Despite the stated commitment to meeting their obligations to the government, ICANN's proposed budget may potentially breach the MoU. Specifically, the MoU commits ICANN to "perform as an organization founded on the principles of competition..." However, an alliance of at least 50 Registrars claims that the new Registrar fee structure contained in the proposed budget would significantly harm competition.  more

Friction-Free Commerce, Spam-Free Future

I'm sitting here at the Inbox conference on e-mail, and listening to an encouraging, plays-nicely-with-other-children talk from Ryan Hamlin, GM of anti-spam technology and strategy at Microsoft. Over the past couple of months, with evidence abounding at this conference, a number of big industry players have been getting together to fight spam. Most significantly, Microsoft, Yahoo! and AOL - plus a bunch of (other) ISPs are getting together behind a single standard for "Sender ID " - (actually, server authentication) name not yet determined... more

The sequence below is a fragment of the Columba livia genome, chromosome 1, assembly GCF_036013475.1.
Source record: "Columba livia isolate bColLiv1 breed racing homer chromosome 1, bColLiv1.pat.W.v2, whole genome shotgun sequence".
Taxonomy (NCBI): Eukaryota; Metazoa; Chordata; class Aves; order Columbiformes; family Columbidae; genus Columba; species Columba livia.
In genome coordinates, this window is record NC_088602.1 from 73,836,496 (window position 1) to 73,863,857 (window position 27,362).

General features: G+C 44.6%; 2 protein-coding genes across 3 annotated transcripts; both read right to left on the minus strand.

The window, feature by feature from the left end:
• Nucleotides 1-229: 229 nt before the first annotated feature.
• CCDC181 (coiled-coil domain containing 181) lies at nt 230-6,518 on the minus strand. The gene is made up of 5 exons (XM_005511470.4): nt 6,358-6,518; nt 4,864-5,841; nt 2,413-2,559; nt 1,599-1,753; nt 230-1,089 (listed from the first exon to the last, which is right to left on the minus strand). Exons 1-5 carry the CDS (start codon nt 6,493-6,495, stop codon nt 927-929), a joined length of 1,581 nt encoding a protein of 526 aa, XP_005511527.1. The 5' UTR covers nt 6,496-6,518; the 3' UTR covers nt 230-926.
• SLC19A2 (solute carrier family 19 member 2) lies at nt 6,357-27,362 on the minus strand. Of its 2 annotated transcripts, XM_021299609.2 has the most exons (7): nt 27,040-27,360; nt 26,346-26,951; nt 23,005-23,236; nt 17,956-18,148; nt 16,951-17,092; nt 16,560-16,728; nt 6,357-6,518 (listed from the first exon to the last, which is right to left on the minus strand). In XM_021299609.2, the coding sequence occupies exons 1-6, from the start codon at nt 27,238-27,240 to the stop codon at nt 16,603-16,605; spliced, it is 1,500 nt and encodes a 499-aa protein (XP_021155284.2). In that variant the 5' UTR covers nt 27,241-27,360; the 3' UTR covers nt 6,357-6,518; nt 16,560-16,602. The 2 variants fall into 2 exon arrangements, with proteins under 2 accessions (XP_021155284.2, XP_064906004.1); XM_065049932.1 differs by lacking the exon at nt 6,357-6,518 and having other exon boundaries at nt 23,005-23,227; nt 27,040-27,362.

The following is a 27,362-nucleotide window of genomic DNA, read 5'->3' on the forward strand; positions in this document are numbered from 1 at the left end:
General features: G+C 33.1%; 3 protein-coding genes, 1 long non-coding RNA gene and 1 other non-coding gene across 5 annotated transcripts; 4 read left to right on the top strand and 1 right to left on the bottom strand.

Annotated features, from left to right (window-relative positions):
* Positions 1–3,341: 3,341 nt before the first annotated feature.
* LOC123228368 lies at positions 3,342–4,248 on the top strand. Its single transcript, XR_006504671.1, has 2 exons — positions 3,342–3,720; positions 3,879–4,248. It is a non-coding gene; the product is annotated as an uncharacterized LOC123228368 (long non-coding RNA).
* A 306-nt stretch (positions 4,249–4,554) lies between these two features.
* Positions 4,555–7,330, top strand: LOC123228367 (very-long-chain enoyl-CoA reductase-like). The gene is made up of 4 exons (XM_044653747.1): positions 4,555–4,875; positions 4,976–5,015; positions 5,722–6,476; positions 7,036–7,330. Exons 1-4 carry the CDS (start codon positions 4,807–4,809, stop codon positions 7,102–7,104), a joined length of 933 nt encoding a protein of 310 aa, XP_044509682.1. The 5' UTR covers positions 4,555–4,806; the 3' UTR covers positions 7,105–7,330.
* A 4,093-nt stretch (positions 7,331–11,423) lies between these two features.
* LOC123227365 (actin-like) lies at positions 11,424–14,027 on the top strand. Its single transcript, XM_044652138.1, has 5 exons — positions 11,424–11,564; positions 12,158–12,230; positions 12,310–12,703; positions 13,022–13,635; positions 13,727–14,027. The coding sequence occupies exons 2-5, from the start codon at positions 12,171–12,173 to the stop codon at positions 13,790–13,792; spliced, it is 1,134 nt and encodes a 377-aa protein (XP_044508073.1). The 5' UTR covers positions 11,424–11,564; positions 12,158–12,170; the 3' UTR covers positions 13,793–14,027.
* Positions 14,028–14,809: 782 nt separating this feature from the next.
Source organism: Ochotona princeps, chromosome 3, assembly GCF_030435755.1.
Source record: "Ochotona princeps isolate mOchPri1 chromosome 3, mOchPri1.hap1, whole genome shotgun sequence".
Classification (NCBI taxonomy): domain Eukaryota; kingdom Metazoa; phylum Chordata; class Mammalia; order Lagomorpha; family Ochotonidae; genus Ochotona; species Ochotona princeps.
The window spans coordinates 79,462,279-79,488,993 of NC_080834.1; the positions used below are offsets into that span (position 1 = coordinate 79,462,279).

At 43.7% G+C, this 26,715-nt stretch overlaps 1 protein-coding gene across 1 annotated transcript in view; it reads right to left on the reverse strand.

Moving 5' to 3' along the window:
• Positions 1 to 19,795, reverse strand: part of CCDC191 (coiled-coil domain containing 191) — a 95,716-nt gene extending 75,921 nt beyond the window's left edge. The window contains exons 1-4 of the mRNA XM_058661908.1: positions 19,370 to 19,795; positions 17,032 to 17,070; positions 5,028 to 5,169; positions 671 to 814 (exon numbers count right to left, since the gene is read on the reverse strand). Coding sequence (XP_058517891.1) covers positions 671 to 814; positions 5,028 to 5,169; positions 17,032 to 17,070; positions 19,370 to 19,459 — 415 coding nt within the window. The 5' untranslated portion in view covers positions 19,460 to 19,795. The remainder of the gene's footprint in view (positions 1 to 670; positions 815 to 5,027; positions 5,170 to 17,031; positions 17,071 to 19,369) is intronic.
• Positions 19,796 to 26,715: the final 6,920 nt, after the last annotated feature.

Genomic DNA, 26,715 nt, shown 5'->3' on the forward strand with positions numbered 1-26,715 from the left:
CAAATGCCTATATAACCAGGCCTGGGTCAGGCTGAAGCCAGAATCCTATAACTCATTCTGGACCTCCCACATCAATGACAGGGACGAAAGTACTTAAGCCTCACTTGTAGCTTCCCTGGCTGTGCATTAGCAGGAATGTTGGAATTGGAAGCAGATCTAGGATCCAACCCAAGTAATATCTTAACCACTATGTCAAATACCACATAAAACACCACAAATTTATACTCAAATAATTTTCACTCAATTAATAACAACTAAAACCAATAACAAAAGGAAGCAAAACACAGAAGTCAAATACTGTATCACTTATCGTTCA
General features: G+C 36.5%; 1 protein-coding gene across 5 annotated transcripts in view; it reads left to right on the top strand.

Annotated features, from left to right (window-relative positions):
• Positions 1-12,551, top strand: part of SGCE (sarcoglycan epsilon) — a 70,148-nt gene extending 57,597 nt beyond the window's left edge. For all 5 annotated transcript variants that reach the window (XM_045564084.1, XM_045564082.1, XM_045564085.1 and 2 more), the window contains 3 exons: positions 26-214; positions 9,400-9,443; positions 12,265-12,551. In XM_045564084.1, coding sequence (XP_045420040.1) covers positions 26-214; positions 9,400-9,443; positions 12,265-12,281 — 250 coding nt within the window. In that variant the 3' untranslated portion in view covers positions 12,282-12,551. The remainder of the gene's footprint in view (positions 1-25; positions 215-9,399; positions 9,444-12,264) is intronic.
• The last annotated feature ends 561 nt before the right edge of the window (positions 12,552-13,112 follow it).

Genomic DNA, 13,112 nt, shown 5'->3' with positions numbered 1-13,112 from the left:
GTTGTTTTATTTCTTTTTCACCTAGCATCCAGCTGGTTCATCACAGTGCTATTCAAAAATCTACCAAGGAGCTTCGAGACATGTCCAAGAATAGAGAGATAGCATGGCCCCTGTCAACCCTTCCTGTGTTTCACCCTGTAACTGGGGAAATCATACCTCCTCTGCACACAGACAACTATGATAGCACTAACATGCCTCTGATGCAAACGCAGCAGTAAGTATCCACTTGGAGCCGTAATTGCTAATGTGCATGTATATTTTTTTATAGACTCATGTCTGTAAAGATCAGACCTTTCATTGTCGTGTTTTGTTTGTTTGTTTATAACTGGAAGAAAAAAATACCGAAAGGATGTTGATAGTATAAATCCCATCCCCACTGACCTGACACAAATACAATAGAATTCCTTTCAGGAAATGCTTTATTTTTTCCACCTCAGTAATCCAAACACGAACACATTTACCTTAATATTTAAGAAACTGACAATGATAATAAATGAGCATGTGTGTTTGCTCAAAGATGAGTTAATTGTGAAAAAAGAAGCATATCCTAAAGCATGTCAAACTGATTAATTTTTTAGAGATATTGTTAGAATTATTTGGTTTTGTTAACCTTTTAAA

80% of Spam Originating from Home PCs

The majority of spam -- as much as 80 per cent of all unsolicited marketing messages sent -- now emanates from residential ISP networks and home user PCs. This is due to the proliferation of spam trojans, bits of surreptitious malware code embedded in residential subscriber PCs by worms and spyware programs. Worm attacks are growing in frequency because they provide a fast means of infecting a vast number of computers with spam trojans in a very short period of time. It's no surprise that many service providers report an upsurge in spam traffic immediately following a worm attack. more

An Economic Analysis of Domain Name Policy - Part III

"Competitive Bidding for new gTLDs" is the focus of part three of a three-part series based on a study prepared by Karl M. Manheim, Professor of Law at Loyola Law School and Lawrence B. Solum, Professor of Law at University of San Diego. Special thanks and credit to Hastings Communications and Entertainment Law Journal, Vol. 25, p. 317, 2004. ...When new radio frequencies become available for commercial use, federal law requires that licenses be auctioned off to the highest qualified bidder. The FCC does a reasonably good job in designing and conducting spectrum auctions. They are often familiar in format, not much different than found for consumer goods on eBay. In other cases, such as with "Simultaneous Multiple-Round" or "combinatorial bidding," the auction design is fairly complex. Because of complexity in these cases, the FCC sponsors periodic conferences on auction theory and seminars on auction mechanics for potential bidders. more